Orthopedics Magazine Articles
Volume One, Issue Two

Getting better and better
Increased patient satisfaction drives TCO 2008 expansion

Fast and convenient care
AccessORTHO offers urgent, non-emergency orthopedic care

Healing together
Individual and group care improves recovery after joint replacement

If the shoe fits
Feet bothering you? Your footwear may to be blame

Preventing recurrent disc herniations
Twin Cities Orthopedics spine surgeons pioneer technique - annular disc repair

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Preventing recurrent disc herniations

Twin Cities Orthopedics spine surgeons pioneer technique -
annular disc repair

Though spine surgery can be beneficial for people suffering from radiating leg pain caused by a herniated disc, the standard treatment, a microdiscectomy, often leaves patients with recurrent pain. Now, spine surgeons at Twin Cities Orthopedics (TCO) have introduced a new procedure — the annular disc repair, which is reducing patients’ time in the operating room and the chance of reherniation.

Typically, a microdiscectomy was performed to alleviate radiating leg pain. The surgery involved removing the portion of the disc that was applying pressure to the nerves. This procedure required the surgeon to make an incision in the annulus fibrosus, the outer layer of the disc, to access the nucleus pulposis, the herniated tissue. In other cases, a tear in the annulus allowed surgeons easy access to the herniated tissue. However, previously there has been no easy method to close the anulus following the removal of the tissue. Therefore, surgeons commonly left the anulus to heal on its own, which increased the risk of a recurrent herniation.

Many patients found relief with this procedure, but for others, the disc could reherniate through the annulus opening, resulting in the recurrence of pain and requiring additional surgery. Statistics show approximately 30 percent of patients have pain following a lumbar discectomy, and an estimated 15 percent of patients require a re-operation.

But now, with annular disc repair, the procedure provides a new method for treating the compromised tissue of the anulus fibrosus following a discectomy procedure. This innovative treatment is being performed by TCO spine surgeons, John Sherman, MD; David Holte, MD; and Jeffery Dick, MD. After removing the offending portion of the disc, the surgeons are able to re-approximate the soft tissue to facilitate the healing process of the anulus fibrosus. The device designed to re-approximate the soft tissue is the Xclose Tissue Repair System, developed by Anulex Technologies, Inc. For larger defects, a patch is also available, named Inclose.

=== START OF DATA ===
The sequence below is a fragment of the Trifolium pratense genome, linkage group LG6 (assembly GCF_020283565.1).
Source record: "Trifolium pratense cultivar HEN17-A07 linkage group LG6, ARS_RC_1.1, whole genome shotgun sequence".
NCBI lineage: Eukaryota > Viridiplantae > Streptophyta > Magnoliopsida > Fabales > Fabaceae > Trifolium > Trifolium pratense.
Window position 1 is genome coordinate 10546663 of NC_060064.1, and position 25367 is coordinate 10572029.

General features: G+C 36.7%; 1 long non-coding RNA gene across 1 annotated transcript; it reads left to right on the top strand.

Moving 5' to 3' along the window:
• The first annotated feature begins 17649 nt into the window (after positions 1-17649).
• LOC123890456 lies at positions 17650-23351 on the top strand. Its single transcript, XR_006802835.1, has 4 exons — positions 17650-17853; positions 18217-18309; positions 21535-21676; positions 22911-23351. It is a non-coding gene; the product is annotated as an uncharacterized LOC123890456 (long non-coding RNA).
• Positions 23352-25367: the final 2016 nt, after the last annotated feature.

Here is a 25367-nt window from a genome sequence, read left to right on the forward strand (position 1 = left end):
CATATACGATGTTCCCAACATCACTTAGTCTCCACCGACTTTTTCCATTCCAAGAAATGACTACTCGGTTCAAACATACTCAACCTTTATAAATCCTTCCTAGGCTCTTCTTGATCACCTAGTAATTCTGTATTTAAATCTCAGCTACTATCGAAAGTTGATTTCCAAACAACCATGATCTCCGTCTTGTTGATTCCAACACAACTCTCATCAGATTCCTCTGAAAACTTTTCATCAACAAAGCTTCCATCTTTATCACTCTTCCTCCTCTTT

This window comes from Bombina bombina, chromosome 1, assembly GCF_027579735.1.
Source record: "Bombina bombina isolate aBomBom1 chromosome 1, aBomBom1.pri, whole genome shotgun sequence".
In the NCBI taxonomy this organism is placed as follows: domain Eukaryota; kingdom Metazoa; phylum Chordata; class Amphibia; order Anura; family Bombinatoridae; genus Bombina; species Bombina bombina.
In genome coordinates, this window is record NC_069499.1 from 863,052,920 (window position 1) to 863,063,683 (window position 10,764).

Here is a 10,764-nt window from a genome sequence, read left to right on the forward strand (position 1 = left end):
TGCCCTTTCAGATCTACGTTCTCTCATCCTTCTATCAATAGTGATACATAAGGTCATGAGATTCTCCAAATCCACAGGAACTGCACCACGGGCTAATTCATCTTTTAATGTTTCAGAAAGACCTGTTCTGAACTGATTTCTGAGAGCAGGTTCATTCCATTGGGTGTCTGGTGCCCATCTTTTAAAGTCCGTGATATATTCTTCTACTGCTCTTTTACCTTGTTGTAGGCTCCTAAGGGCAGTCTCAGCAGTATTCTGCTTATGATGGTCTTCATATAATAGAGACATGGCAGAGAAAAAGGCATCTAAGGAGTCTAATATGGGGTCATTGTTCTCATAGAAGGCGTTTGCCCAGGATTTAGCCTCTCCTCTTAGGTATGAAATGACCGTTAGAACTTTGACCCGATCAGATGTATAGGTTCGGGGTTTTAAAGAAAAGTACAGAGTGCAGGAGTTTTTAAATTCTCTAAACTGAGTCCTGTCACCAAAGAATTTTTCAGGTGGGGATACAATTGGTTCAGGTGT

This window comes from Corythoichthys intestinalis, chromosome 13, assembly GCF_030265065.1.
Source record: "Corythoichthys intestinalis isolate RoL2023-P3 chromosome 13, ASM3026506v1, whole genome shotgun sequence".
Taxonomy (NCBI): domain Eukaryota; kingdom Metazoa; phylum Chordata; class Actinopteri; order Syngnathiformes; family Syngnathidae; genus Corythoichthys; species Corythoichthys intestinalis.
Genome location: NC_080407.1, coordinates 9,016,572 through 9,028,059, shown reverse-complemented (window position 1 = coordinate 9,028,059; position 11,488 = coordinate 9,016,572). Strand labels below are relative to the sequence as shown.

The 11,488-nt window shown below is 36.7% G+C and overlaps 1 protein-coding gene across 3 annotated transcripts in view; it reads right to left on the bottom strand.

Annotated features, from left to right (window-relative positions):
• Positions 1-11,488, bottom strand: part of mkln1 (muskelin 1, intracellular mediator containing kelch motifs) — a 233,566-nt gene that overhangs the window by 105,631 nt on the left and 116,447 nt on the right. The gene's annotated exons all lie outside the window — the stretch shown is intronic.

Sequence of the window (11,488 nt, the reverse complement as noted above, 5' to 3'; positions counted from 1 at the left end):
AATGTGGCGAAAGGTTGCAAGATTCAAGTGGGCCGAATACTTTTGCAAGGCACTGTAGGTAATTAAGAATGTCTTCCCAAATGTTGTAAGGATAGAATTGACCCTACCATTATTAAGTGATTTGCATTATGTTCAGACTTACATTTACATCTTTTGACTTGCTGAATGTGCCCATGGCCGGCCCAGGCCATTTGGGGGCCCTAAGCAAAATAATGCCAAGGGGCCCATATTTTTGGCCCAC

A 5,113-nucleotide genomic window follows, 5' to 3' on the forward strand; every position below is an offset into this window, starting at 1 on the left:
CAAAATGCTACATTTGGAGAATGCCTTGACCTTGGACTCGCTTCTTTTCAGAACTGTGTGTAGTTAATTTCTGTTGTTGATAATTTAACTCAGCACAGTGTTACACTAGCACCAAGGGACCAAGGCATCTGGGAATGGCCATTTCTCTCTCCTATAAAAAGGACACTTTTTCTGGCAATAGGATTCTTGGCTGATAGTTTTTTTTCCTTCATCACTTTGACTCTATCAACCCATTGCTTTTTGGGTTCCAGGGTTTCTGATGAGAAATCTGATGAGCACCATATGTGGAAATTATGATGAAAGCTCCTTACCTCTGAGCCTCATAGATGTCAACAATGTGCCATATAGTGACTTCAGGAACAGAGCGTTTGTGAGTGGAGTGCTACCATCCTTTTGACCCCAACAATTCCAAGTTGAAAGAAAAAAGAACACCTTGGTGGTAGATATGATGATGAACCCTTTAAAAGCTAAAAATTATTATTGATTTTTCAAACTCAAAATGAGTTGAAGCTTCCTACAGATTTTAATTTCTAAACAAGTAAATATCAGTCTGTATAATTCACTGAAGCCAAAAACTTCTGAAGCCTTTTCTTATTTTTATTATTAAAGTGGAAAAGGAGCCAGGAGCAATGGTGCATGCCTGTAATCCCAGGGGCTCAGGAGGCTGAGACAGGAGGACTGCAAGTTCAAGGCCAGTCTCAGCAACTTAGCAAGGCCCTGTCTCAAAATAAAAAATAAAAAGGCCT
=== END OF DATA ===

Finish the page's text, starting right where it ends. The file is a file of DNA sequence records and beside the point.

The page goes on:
“This makes a lot of sense,” Dr. Sherman said. “Previously, we have not had a reliable method of closing the anulus of the disc and when it is not repaired, the material inside may re-extrude, compress the nerve root, and result in recurrent pain and re-operation.”

“This annular disc repair procedure adds minimal time to the overall procedure and is easily completed,” Dr. Holte said. After the discectomy, the spine surgeons use the Xclose Tissue Repair System to re-approximate the soft tissue to facilitate the healing process. The surgery is typically done on an outpatient basis. With successful repair of the annulus, the patients can begin rehabilitation and resume their normal activities sooner.

The TCO spine surgeons were the first surgeons to introduce this procedure in Minnesota, and the procedure now is being performed at Fairview Southdale Hospital, Methodist Hospital, and the Centennial Lakes Surgery Center in Edina. For more information about this procedure, please call the Twin Cites Orthopedics’ Centennial Lakes Center at (952) 832-0076 or visit www.tcomn.com.